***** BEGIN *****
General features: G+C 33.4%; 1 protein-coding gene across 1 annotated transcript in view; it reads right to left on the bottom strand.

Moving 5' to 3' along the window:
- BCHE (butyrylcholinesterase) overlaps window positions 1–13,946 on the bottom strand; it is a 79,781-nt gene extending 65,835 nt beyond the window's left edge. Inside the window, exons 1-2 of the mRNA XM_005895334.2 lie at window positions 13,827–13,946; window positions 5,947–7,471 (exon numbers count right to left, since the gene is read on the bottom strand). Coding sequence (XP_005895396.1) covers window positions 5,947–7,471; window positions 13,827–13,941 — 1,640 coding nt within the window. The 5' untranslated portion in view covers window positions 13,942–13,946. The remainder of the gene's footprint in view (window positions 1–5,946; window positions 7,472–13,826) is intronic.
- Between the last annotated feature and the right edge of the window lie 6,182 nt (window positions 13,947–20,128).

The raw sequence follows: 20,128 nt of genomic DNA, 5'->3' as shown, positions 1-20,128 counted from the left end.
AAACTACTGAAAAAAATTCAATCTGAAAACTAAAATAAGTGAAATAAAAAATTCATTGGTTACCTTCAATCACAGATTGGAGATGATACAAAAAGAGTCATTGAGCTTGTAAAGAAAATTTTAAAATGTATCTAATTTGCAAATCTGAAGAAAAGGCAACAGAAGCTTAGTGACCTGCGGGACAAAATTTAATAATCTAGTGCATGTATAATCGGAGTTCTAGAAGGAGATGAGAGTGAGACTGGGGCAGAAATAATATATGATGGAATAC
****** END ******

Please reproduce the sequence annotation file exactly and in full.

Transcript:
General features: G+C 33.4%; 1 protein-coding gene across 1 annotated transcript in view; it reads right to left on the bottom strand.

Moving 5' to 3' along the window:
- BCHE (butyrylcholinesterase) overlaps window positions 1–13,946 on the bottom strand; it is a 79,781-nt gene extending 65,835 nt beyond the window's left edge. Inside the window, exons 1-2 of the mRNA XM_005895334.2 lie at window positions 13,827–13,946; window positions 5,947–7,471 (exon numbers count right to left, since the gene is read on the bottom strand). Coding sequence (XP_005895396.1) covers window positions 5,947–7,471; window positions 13,827–13,941 — 1,640 coding nt within the window. The 5' untranslated portion in view covers window positions 13,942–13,946. The remainder of the gene's footprint in view (window positions 1–5,946; window positions 7,472–13,826) is intronic.
- Between the last annotated feature and the right edge of the window lie 6,182 nt (window positions 13,947–20,128).

The raw sequence follows: 20,128 nt of genomic DNA, 5'->3' as shown, positions 1-20,128 counted from the left end.
AAACTACTGAAAAAAATTCAATCTGAAAACTAAAATAAGTGAAATAAAAAATTCATTGGTTACCTTCAATCACAGATTGGAGATGATACAAAAAGAGTCATTGAGCTTGTAAAGAAAATTTTAAAATGTATCTAATTTGCAAATCTGAAGAAAAGGCAACAGAAGCTTAGTGACCTGCGGGACAAAATTTAATAATCTAGTGCATGTATAATCGGAGTTCTAGAAGGAGATGAGAGTGAGACTGGGGCAGAAATAATATATGATGGAATAC